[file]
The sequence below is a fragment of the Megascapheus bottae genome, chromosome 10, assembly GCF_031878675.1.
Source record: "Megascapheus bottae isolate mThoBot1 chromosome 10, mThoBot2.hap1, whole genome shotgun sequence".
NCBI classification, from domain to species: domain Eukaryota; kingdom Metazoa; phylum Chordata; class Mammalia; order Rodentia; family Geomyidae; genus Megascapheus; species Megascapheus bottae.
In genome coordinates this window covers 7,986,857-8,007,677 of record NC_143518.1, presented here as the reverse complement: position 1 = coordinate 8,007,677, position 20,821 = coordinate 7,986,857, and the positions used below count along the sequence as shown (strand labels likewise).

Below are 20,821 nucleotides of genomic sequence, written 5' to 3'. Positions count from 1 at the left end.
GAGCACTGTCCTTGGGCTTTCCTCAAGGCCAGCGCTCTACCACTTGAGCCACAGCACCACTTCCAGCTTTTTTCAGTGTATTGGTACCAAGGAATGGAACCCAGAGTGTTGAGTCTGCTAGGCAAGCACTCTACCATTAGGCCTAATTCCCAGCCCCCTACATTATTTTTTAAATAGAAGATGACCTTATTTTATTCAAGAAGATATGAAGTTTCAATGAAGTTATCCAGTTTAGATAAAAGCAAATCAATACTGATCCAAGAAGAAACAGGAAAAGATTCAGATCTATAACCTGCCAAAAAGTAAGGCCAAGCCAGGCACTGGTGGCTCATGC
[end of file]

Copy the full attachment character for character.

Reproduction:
The sequence below is a fragment of the Megascapheus bottae genome, chromosome 10, assembly GCF_031878675.1.
Source record: "Megascapheus bottae isolate mThoBot1 chromosome 10, mThoBot2.hap1, whole genome shotgun sequence".
NCBI classification, from domain to species: domain Eukaryota; kingdom Metazoa; phylum Chordata; class Mammalia; order Rodentia; family Geomyidae; genus Megascapheus; species Megascapheus bottae.
In genome coordinates this window covers 7,986,857-8,007,677 of record NC_143518.1, presented here as the reverse complement: position 1 = coordinate 8,007,677, position 20,821 = coordinate 7,986,857, and the positions used below count along the sequence as shown (strand labels likewise).

Below are 20,821 nucleotides of genomic sequence, written 5' to 3'. Positions count from 1 at the left end.
GAGCACTGTCCTTGGGCTTTCCTCAAGGCCAGCGCTCTACCACTTGAGCCACAGCACCACTTCCAGCTTTTTTCAGTGTATTGGTACCAAGGAATGGAACCCAGAGTGTTGAGTCTGCTAGGCAAGCACTCTACCATTAGGCCTAATTCCCAGCCCCCTACATTATTTTTTAAATAGAAGATGACCTTATTTTATTCAAGAAGATATGAAGTTTCAATGAAGTTATCCAGTTTAGATAAAAGCAAATCAATACTGATCCAAGAAGAAACAGGAAAAGATTCAGATCTATAACCTGCCAAAAAGTAAGGCCAAGCCAGGCACTGGTGGCTCATGC